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Econ final study guide

by: samantha Handwerger

Econ final study guide Econ 102

Marketplace > Washington State University > Economcs > Econ 102 > Econ final study guide
samantha Handwerger
GPA 33.1
Macro Economics
Mark Gibson

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Macro Economics
Mark Gibson
Study Guide
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This 16 page Study Guide was uploaded by samantha Handwerger on Monday February 2, 2015. The Study Guide belongs to Econ 102 at Washington State University taught by Mark Gibson in Fall. Since its upload, it has received 199 views. For similar materials see Macro Economics in Economcs at Washington State University.

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Date Created: 02/02/15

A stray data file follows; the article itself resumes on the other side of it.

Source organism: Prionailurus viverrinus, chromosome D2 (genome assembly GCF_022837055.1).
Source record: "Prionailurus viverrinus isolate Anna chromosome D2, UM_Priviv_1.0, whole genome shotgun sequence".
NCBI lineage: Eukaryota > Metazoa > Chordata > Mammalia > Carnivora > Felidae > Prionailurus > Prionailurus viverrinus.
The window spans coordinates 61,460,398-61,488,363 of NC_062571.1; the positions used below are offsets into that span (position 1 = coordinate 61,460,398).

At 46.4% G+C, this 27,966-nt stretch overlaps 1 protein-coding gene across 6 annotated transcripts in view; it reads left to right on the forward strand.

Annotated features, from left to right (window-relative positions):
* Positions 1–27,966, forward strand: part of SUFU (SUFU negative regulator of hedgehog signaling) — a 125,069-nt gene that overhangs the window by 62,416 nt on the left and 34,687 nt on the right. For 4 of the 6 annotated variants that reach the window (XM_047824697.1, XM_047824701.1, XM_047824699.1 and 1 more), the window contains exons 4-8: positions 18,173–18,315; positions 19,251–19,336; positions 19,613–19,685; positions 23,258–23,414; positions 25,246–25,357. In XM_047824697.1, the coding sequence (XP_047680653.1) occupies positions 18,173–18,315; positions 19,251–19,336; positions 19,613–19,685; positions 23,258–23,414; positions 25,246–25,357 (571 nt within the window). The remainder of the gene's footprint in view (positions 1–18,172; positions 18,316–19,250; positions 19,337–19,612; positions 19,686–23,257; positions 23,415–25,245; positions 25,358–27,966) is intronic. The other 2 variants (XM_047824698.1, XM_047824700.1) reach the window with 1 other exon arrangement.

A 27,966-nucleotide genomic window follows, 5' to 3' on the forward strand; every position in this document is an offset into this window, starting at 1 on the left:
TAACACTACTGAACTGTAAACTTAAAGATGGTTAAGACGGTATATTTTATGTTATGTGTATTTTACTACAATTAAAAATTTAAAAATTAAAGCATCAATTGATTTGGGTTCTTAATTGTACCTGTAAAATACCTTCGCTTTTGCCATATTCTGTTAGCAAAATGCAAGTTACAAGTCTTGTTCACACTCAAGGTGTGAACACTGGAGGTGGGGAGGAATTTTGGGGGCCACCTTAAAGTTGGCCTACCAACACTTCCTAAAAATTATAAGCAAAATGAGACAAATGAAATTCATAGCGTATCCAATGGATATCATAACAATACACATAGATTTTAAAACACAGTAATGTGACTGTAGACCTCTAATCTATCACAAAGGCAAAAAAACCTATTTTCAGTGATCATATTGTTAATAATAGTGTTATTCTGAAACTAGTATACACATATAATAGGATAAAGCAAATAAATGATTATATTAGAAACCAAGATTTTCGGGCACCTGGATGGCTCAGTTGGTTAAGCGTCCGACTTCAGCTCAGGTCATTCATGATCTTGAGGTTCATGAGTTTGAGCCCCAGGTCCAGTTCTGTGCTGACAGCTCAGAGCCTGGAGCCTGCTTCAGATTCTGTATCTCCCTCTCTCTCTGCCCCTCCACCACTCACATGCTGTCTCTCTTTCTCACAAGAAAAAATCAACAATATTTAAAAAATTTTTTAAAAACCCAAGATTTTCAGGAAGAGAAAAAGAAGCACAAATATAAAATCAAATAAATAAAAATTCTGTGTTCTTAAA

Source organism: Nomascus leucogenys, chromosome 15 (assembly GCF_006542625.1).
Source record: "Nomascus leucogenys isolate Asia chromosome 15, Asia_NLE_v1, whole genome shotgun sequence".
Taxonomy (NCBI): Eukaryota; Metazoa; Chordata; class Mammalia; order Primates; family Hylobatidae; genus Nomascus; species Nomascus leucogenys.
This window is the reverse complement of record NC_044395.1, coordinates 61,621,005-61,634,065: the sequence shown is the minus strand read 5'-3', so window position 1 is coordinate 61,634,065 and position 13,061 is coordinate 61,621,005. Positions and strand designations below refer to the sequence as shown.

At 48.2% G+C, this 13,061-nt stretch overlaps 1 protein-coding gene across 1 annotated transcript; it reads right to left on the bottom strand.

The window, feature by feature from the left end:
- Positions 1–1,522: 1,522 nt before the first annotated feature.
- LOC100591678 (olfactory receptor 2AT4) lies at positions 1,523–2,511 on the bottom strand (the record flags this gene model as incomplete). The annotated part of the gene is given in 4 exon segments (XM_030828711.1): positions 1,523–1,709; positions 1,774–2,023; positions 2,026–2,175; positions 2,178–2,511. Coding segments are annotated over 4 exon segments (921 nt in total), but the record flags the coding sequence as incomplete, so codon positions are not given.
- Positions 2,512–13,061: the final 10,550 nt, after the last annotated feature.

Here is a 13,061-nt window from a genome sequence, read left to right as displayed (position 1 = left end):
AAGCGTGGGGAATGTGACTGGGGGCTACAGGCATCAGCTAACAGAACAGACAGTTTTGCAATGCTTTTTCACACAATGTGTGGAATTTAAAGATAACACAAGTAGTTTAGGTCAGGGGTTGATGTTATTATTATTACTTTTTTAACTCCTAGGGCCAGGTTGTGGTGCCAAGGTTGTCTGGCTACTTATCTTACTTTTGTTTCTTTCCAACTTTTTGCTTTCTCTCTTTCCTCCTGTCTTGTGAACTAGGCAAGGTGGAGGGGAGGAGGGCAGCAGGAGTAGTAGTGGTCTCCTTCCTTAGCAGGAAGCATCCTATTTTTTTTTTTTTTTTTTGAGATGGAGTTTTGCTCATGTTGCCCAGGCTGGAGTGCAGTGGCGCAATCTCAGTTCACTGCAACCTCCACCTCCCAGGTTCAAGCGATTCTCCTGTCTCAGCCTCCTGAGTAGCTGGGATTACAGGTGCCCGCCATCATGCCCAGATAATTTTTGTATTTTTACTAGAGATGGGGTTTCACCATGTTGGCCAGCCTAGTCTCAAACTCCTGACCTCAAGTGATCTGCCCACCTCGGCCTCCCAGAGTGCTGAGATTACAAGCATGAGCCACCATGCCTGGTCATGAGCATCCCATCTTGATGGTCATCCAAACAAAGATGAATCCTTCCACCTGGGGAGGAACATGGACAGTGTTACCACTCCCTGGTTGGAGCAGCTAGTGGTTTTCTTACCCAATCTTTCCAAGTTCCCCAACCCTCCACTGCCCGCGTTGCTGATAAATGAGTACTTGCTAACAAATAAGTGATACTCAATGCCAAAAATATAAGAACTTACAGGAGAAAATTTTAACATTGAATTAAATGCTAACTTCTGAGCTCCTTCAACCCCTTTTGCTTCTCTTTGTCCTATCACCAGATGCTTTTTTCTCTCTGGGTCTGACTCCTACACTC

Apply the basic principles of economics resource is anything that can be used to produce something else ie land labor capital ampamp resources are scarce the quantity available isn t large enough to satisfy all productive uses Thereaioianitemisits opportunity cost what you must give up in order to get it helps understand individual choice You make a trade off when you compare the costs with the benefits of doing something Decisions about whether to do a bit more or a bit less of an activity are marginal decisions An incentive is anything that offers rewards to people who change their behavior Examples 1 Price of gasoline rises people buy more fuelefficient cars 2 There are more wellpaid jobs available for college graduates with economics degrees more students major in economics market economy individuals engage in trade They provide goods and services to others and receive goods and services in return people can get more of what they want through trade than they could if they tried to be self sufficient An economic situation is in equilibrium when no individual would be better off doing something different An economy is efficient if it takes all opportunities to make some people better off without making other people worse off The incentives built into a market economy already ensure that resources are usually put to good use One party prevents mutually beneficial trades from occurring in the attempt to capture a greater share of resources for itself Overall Identify opportunity costs Opportunity Cost most valued opportunity of alternative you give up to do something that is something important to you making decision requires comparing the costs and bene ts of alternative choices opportunity cost of any item is whatever must be given up to obtain it We engage in tradeoffs everyday Ex Missing class to go sur ng you can risk not passing the class because you miss it for the good surf Perform marginal analysis Making trade offs at the margin comparing the costs and benefits of doing a little bit more of an activity versus doing a little bit lessThe study of such decisions is known as marginal analysis Examples Hiring one more worker studying one more hour eating one more cookie buying one more CD etc Graph and interpret a PPF use it to analyze opportunity cost feasibility efficiency other things equal Production Possibilities Frontier Shows all possible combinations of 2 goods that an economy can produce in a certain period of time the curve is a PPF The actual curve illustrates scarcity by creating by creating 2 regains 1 Consisting of points on the PPF amp below it represents what is available to us 2 The points beyond the PPF represent what is unavailable to us Figure CaQtion Figure 21 The Production Possibility Frontier The production possibility frontier illustrates the tradeoffs facing an economy that produces two goods It shows the maximum quantity of one good that can be produced given the quantity of the other good produced Here the maximum quantity of Dream liners that Boeing Quantity ofmeamlinesrs can produce depends on the quantity of small jets that Boeing can manufacture and vice versa His feasible production is shown by the area inside or on the curve 30 a a 9 0 Production at point C is feasible but not efficient Points 39 A and B are feasible and efficient in production but point D is not feasible The Production P nssiibiilliity lFrnntier Feasibie and e icierit Not in production feasrbie Feasible 9 butnot e icierrr I Production possibility frontier 1 PPF Quantity of smallijieis Vilncreasing Dppnrtunit y Cast Figure CaQtion Quantity of Dreamliners Figure 22 Increasing Opportunity Cost The bowedout shape of the production possibility as P gg g jgf sf migrggrgfggggup frontier re ects increasing opportunity cost In this I B d ut r0 ucin example to produce the first 20 small Jets Boeing must 3 A 20 marepsmalljefs give up 5 Dreamliners But to produce an additional 20 25 small jets he must give up 25 more Dreamliners 20 15 s39 gr i i l Identify What causes a PPF to shift 0 5 1 Economic Growth I j I I PPF I 0 10 20 30 40 50 Quantity of small jets 2 Change in Technology 3 Natural Disaster or WAR 4 Investment in Consumer goods IE If someone developed a faster computer or a more efficient way of manufacturing cars we might see a shift right in the PPF IE natural disaster to hit which destroys some of the inputs in the production process Imagine if a hurricane took out a factory then we would see lower production in the economy as a result shift to the left IE it capital grows over time then we could see the PPF curve shift out representing higher possibilities for production Identify absolute and comparative advantage Comparative Advantage means producer has a comparative advantage in the production of cats if he or she can produce a unit of cats at a lower opportunity cost than another extremely low productivity with few recourses lower because it can be produced very inef ciently or produced very ef ciently Absolute Advantage Absolute advantage means greaterproductive capacity A producer has an absolute advantage in the production of cats if he or she can produce more units of cats per period than another producer Chapter 3 Apply the competitive model of supply and demand A competitive market Many buyers and sellers Same good or service Demand curve Demand curves goes down from left to right slopes down because the supply curve is going to go up left to up Steep curve it will bottom out and the demand will disappear Supply curve supply curve shows the amount of a goods sellers are willing able to sell at various prices price is independent value Change in supply change in supply curve increase supply then shifts to the right and other way around Demand and supply curve shifts Increase in demand curve will shift to right decrease curve shifts to the left based off the change in the demand of the good The demand reasons to sift 1 Income money one has normal good demand risesfalls with income inferior good demand Price of cotton per pound Demand Cu rue A demand curve is the graphical representation of the demand schedule It shows how much of a good or service consumers want to buy at any given price Demand curve D l I 13 15 17 Quantity of cotton billions of pounds falls as income rises rises as income falls demand more with more money demand less of with less money neutral good good for demand remains unchanged as incomes rises or falls 2 preferencetaste time goes on and taste in goods change 3 Prices related goods substitutes complements 4 of buyers 5 Future Price Expatiations DETERMINANTS OF SUPPLY increase I Lower input prices increase in suppl supply Increase in Number of producers inc supply today Price of cotton per pound 200 175 150 39 125 100 075 050 l Expectations of lower future prices Increase In A supply curve shows graphically how lmlUdh of a SUPPWSWWEI good or service people are willing to sell at any given price l 11 1 3 15 1 7 IQua ntity of cotton lbil lions of pounds P Prices of other goods T Technology T Taxes and Subsidies DETERMINANTS OF DEMAND decrease I Lower income lower demand N Fewer consumers lower demand Expectations of lower future prices lower demand today P Prices of other goods T Tastes and preferences T Taxes and Subsidies Market equilibrium When there is no surplus and no shortage Where there is a shortage price goes UP Quantity of supply gt quantity of demand surplus Quantity of demand gt quantity of supply shortage Quantity of demand quantity of supply equilibrium Supply Demand work together not side by side Supply remains stable and increase demand the equilibrium price is increasing Demand Drops and supply remains the same the equilibrium price will move as demand moves STABLE demand and increase in supply equilibrium price drops we get more at a lower price Decrease supply then demand remains the same equilibrium price rises but quantity decreases Effect on Effect on 1 Market Equilibrium Equilibriu Equilibrium iquot WW I I 7 Elli Ol i I m Price Quantlty Mimi Marlket equilibrium Increase In Increase Increase mo Siiii39i occurs at IooIInt E where D 6 the supply curve and the emand Alone ght ght 115 demand curve intersect Increase In Decrease Increase V 150 Supply Alone left right I Ih I25 Simultaneous Shift both Increase 1353 i00 5 iiiiiiiiiii Increase in curves so right 075 050 Demand i i I I I I a 0 7 10 13 15 17 l Quantity of cotton billions of pounds I l l Equilibrium I I quantity l DemandSuppl equilibriu y msays consisten t Demand decrea5e5amp Effect Effect Supply increases on on Equili Equili brium brium Price Quant Piazza ity Mississauga 8 Increase in Demand Decre Decre Alone ase ase 39 left left quot Increase Decr Increase right in Supply ease Alone left UL 81915 12 1 Simultan Decr Shift both curves so eous ease equilibrium says Increase left consistent in Demand Supply Price of cotton per pound 200 115 150 125 100 075 050 39 Identify consumer and producer surplus Chapter 4 Graphically illustrate price ceilings price oors and Tlhere IS a surplus of la quotas good when tlhe quantity supplied exceeds the quantity demanded Surpluses occur when the price is above its equilibrium level Supply l Surplus Price Floor legal minimum on the price of a good or service Example minimum wage effect on market only when binding must be set above the equilibrium price Price oors cause a surplus unless something is done to prevent Price oors misallocate sales by Allowing highcost rms to operate amp Preventing lowcost rms from entering the industry Demand ll ll I ll 10 112 l3 15 17 Quantity of cotton Quantity billions of pounds demanded Quantity supplied Price ceiling consumers would like you because you know what you are paying a legal maximum on the price of a good or service Example rent control They do bene t some people who are typically better organized and more vocal than those who are harmed by them the price ceiling is longstanding buyers may not have a realistic idea of what would happen without iteffect on market must be set below the equilibrium price Below Shortage Above Surplus Governments sometimes control quantity instead of price Quota an upper limit set by the government on the quantity of some good that can be bought or sold also referred to as a quantity control the difference between the demand price and the supply price at the quota limit Equal to the market price of the license when the license is traded Quota limit the total amount of a good under a quota or quantity contrathat can be legally transacted Chapter 7 Calculate GDP three ways GDP Consumption purchases Investment purchases Government purchases Exports Imports GDP wages interest rent profit add up the value of all producers sales value of intermediate goods and services the producer bought from other firms Distinguish between What is and is not included in GDP GDP DOES NOT INCLUDE used goods aren t in GDP nancial assets aren t in GDP iee stocks and bonds intermediate goods aren t in GDP and imports aren t in GDP aka produced in other countries GDP Included domestically produced nal goods and services including capital goods new construction of structures changes to inventories Calculate real GDP using base period price Real GDP is the total value of the nal goods and services produced in the economy during a given year calculated using the prices of a selected base yeah Calculate a real GDP deflator Economists also use the GDP de ator which H Effectfa Quota on the Market for llfax39i Rides measures the price level by calculating the 323 ratio of nominal GDP to real GDP FEES mmmspewean Quantity Quantity 8 demanded supplied 700 5 14 A 550 7 13 500 a 12 E 550 9 11 500 10 10 450 11 9 B 400 12 a 350 13 7 300 14 a The GDP de ator for a given year is 100 times the ratio of nominal GDP to realGDP in that yeah Quota D l I l l 0 6 7 8 9 10 11 12 13 14 Quantity of rides millions per year Calculate a CPI or PPI for a given basket of goods Market Basket a hypothetical consumption bundle of consumers purchases of goods and services used to measure overall price level In ation is an increase in the overall level of prices In ation is caused by too much money chasing too few goods does not make everyone poorer affects incomes as well as prices Real Rate Nominal rate in ation rate Chapter 8 Calculate employment statistics Labor Force not in the labor force is everyone else employed unemployed labor force is the total number of workers including the employed and unemployed Unemployment rate 100 of unemployedlabor force Labor force participation rate 1 00 labor forceadult population Population labor force not in labor force Classify types of unemployment and how the types relate to the natural rate of unemployment full employment Discouraged workers would like to work but have given up looking for jobs classified as not in the labor force rather than unemployed Marginally Attached Workers would like to be employed and have looked for a job in the recent past but are not currently looking for work Underemployment is the number of people who work part time because they cannot find full time jobs Unemployed people not working who have looked for work during previous 4 weeks Employed paid employees self employed and unpaid workers in a family business Full Employment if there is no cyclical unemployment the economy is said to have achieved full employment not zero but only frictional structural unemployment Natural Rate of Unemployment The natural rate of unemployment is the unemployment rate that s consistent with equilibrium in the labor market If the unemployment rate is equal to the natural rate the labor market is neither slack nor tight and there is no tendency for nominal wages to change actual frictional structural cyclical actual natural rate cyclical the actual unemployment rate rises above the natural rater during a recession and falls below the natural rate during a boom Causes a Change Changes in characteristics of the labor force Changing demographics Changes in labor market institutions unions temp agencies and new technology Changes in government policies job training programs generosity of unemployment compensation Identify costs of in ation gtp quot In ationrise in overall rices What are the Redistributive Effects of In ation Savers who earn a xed rate of interest lose while debtors gain from unanticipated in ation People whose income is in the form of xed pension payments lose while the pension providers gain Workers whose wages do not keep pace with in ation lose purchasing power while their employers gain Holders of money balances lose while governments gain Causes in ation Economy money supply total quantity of assets that can be readily used to make purchases hyperin ation rise in the cost of living Business cycle economy down and jobs are hard to find in ation falls economy booming in ation rises People don t want to hold on to cash no price stability Chapter 9 Apply the rule of 70 Analyze the contributions of TFP physical capital per worker and human capital per worker to output per worker and what policies affect each Graph the aggregate production function and identify what shifts it Understand the implications of diminishing returns to physical capital per worker Analyze the role of nonrenewable resources in economic growth Chapter 10 Understand how investment national savings and net capital in ows are related Investment is spending on goods or services whose value is not used up in the current period spend money today the value received in exchange is not used up in a short time because its stored for the future Net Capital In ow Imports Exports Savings Investment Spending Identity in an Open Economy a country that spends more on imports than it earns from exports must barrow the difference from foreigners borrowing from foreigners gives rise to in ow of financial capital Nation Saving as the sum of private saving and government saving National Saving GDP Transfers Taxes Consumption Taxes Transfers Government purchases National Saving GDP Consumption Government Purchases Model the market for loanable funds and distinguish between demand and supply shocks Market for loanable funds the people with money to lend are not usually the same as people who want to borrow savers and borrowers are brought together by demand for funds generated by borrowers and the supply of funds provided by lenders assume price of loans is the nominal interest rate Loanable Funds Market a hypothetical market that brings together those who want to lend money and those who want to borrow A Consumer spending A Disposable income MPC 1 AAAS 1 MPC Multiplier Increase in the Demand for Lnenebile Funde In ereet HIE S V An increase in file rg r demand for ieee e in e I Jeenebie Funds rise in ihe l J 39 equilibrium nu nn n n 139 interest reie sine en 7 increase in the eqeiiieriurn queniiiji of saving and fending 3 5 39 T5 25 QUEI IIJL f ei leanerIE fu de Predict changes in equilibrium interest rates using the loanable funds model The Equilibrium Interest Rate lnteneed vane 12 The Qqn b u i Meme rate ie timersWeed em r enemeifen ei emen end ef Leaneme rquot E q CI Guantny erf Inananle Tunes tullllene a dellersj Chapter 11 Derive the MPC the multiplier and the consumption function and show how they relate Marginal Propensity to Consume or MPC is the increase in consumer spending when disposable income rises by 1 The multiplier is the ratio of the total change in real GDP caused by an autonomous change in aggregate spending to the size 0 f that autonomous change Consumption Function is an equation showing how an individual household s consumer spending varies with the ho usehold s current disposable income c a MPC x y Determine income expenditure equilibrium GDP using the Keynesian cross diagram incomeexpenditure equilibrium planned aggregate spending which in a simpli ed model with no government and no trade is the sum of consumer spending and planned investment spending is equal to real GDP At the incomeexpenditure equilibrium GDP or Y unplanned inventory investment is zero The Keynesian cross shows how the economy selfadjusts to income expenditure equilibrium through inventory adjustments Understand how Planned Investment Depends on the interest rate Planned investment spending is the investment spending that businesses plan to undertake during a given period It depends negatively on interest rate amp existing production capacity and positively on expected future real GDP I I Unplanned IPlanned Analyze how changes in inventories unplanned investment lead to income eXpenditure equilibrium GDP Analyze how autonomous changes in aggregate spending affect the equilibrium C h a pte r 1 2 Understand why the AD SRAS and LRAS curves have the slopes they do the demand curve shows the relationship between aggregate price level and the quantity of the aggregate output demanded by households businesses and the government and the rest of the world it slopes for two reasons The first is the wealth effect of a change in the aggregate price level the second is the interest rate effect of a change in aggregate the price level Distinguish between demand and supply shocks and predict their effects A demand shock shifts the aggregate demand curve moving the aggregate price level and aggregate output in the same direction In panel a a negative demand shock shifts the aggregate demand curve leftward from AD1 to ADZ reducing the aggregate price level from P1 to P2 and aggregate output from Y1 to Y2 In panel b a positive demand shock shifts the aggregate demand curve rightward increasing the aggregate price level from P1 to P2 and aggregate output from Y1 to Y2 Distinguish between short and long run effects of shocks AM as nominal wages rise in response to low unemployment Aggregate output falls back to Y1 the aggregate price level rises again to P3 and the economy returns to long run macroeconomic equilibrium at E3 Distinguish between in ationary and recessionary gapsThere is a recessionary gap when aggregate output is below potential outputThere is an in ationary gap when aggregate output is above potential outputThe output gap is the percentage difference between actual aggregate output and potential outpu Al P 391 ctua aggregate output otentia output X Out ut a P g P Potential output t Analyze the effects of stabilization policy Stabilization policy is the use of government policy to reduce the severity of recessions and rein in excessively strong eXpansions Chapter 13 Analyze the government s budget Distinguish between expansionary and contractionary fiscal policy expansionary scal policies make a budget surplus smaller or a budget deficit bigger contractionary fiscal policies smaller government purchases of goods and services smaller government transfers or higher taxes increase the budget Analyze the short and long run effects of fiscal policy using the aggregate demand and supply model Fiscal policy is the use of taxes government transfers or government purchases of goods and services to shift the aggregate demand curve Explain problems with fiscal stabilization policy lags crowding out Ricardian equivalence Public debt may crowd out investment spending which reduces long run economic growthAnd in extreme cases rising debt may lead to government default resulting in economic and financial turmoil Contrast the multiplier effects of government spending and tax cutsFiscal policy has a multiplier effect on the economy Example The government hands out 50 billion in the form of tax cuts There is no direct effect on aggregate demand by government purchases of goods and services GDP goes up only because households spend some of that 50 billion Analyze how the govemment s budget behaves over the business cycle and the role of automatic stabilizers Chapter 14 Explain the roles types and measures of money Money is any asset that can easily be used to purchase goods and servicesCurrency in circulation is cash held by the publiCCheckable bank deposits are bank accounts on which people can write checksThe money supply is the total value of financial assets in the economy that are considered money A medium of exchange is an asset that individuals acquire for the purpose of trading rather than for their own consumptionA store of value is a means of holding purchasing power over timeA unit of account is a measure used to set prices and make economic calculations Understand a bank s balance sheet and the roles of bank reserves and capital Bank reserves are the currency banks hold in their vaults plus their deposits at the Federal Reserve Reserve requirements rules set by the Federal Reserve that determine the minimum reserve ratio for a bank For example in the United States the minimum reserve ratio for Checkable bank deposits is 10 Derive the simple money multiplier and analyze more realistic versions of it The monetary base is the sum of currency in Circulation and bank reserves The money multiplier is the ratio of the money supply to the monetary base Understand the Fed s balance sheet LTCM was so large that in selling assets to cover its losses it caused balance sheet effects for firms around the world leading to the prospect of a Vicious cycle of deleveraging As a result credit markets around the world froze Predict how the Fed s actions will affect the money supply C h a pte r 1 5 Model the supply of and demand for money using the liquidity preference theory The money demand curve arises from a trade off between the opportunity cost of holding money and the liquidity that money provides The opportunity cost of holding money depends on shortterm interest rates not longterm interest rates Changes in the aggregate price level real GDP technology and institutions shift the money demand curve The liquidity preference model of the interest rate the interest rate is determined in the money market by the money demand curve and the money supply curve Distinguish between money demand and supply shocks and predict their effects on interest rates money demand and supply shocks effect interest rates because when the demand of money goes up the interest rates go up and it effects the huge demands on money and products Discuss the Taylor rule and in ation targeting In ation targeting occurs when the central bank sets an eXplicit target for the in ation rate and sets monetary policy to hit that target The Taylor rule for monetary policy the target interest rate rises when there is in ation or a positive output gap or both the target interest rate falls when in ation is low or negative or when the output gap is negative or both Distinguish between expansionary and contractionary monetary policy and analyze economic effects using the aggregate demand and supply model Expansionary monetary policy reduces the interest rate by increasing the money supply This increases investment spending and consumer spending which in turn increases aggregate demand and real GDP in the short run Contractionary monetary policy raises the interest rate by reducing the money supply This reduces investment spending and consumer spending which in turn reduces aggregate demand and real GDP in the short run Distinguish between short and long run effects of monetary shocks Apply the concepts of monetary neutrality and the Fisher effect Chapter 5 Use the Ricardian model to predict the pattern of trade The Rica rdian model of international trade analyzes international trade under the assumption that opportunity costs are constant This means that one country will continue trading just because it s a cycle and constantly going The Ricardian model of international trade shows that trade between two countries makes both countries better off than they would be in autarky that is there are gains from trade Identify sources of comparative advantage The Heckscher Ohl in model ShOWS hOW comparative advantage can arise from differences in factory endowments goods differ in their factor intensity and countries tend to eXport goods that are intensive in the factors they have in abundanceTrade in manufactured goods amongst developed countries is best explained by increasing returns to production Analyze the effects of tariffs and quotas A tariff iS a tax levied on imports It raises the domestic price above the world price leading to a fall in trade and total consumption and a rise in domestic production An import quota is a legal limit on the quantity of a good that ca n be imported Its effect is like that of a tariff except that revenues the quota rents accrue to the license holder not to the government Show how trade and tariffs affect consumer and producer surplus Chapter 19 Understand the balance of payments and classify international transactions as being in the current or financial account A country s balance of payments accounts summarize its transactions with the rest of the world The balance of payments on current account or current account includes the balance of payments on goods and services together with balances on factor income and transfers The merchandise trade balance or trade balance is a frequently cited component of the balance of payments on goods and services The balance of payments on nancial account or nancial account measures capital ows By de nition the balance of payments on current account plus the balance of payments on nancial account is zero Analyze factors behind international capital ows Capital OWS respond to international differences in interest rates and other rates of return they can be usefully analyzed using an international version of the loanable funds model which shows how a country where the interest rate would be low in the absence of capital ows sends funds to a country where the interest rate would be high in the absence of capital ows The underlying determinants of capital ows are international differences in savings and opportunities for investment spending Analyze the effects of changes in exchange rates the effects of changes in exchange rates effect what happens to countries who are importing and exporting to each other They must cut deals and figure out the currency price Understand supply and demand in the foreign exchange market and predict the effects of shocks on exchange rates Currencies are traded in the foreign exchange market the prices at which they are traded are exchange rates When a currency rises against another currency it appreciates when it falls it depreciates The equilibrium exchange rate matches the quantity of that currency supplied to the foreign exchange market to the quantity demanded Calculate real exchange rates and compare to purchasing power parity not calculating but here is what that means To correct for international differences in in ation rates economists calculate real exchange rates which multiply the exchange rate between two countries currencies by the ratio of the countries price levels The current account responds only to changes in the real exchange rate not the nominal exchange rate Purchasing power parity is the exchange rate that makes the cost of a basket of goods and services equal in two countries It is a good predictor of actual changes in the nominal exchange rate Explain how a government maintains or Changes a fixed exchange rate Countries can x exchange rates using exchange market intervention which requires them to hold foreign exchange reserves that they use to buy any surplus of their currency Alternatively they can change domestic policies especially monetary policy to shift the demand and supply curves in the foreign exchange market Finally they can use foreign exchange controls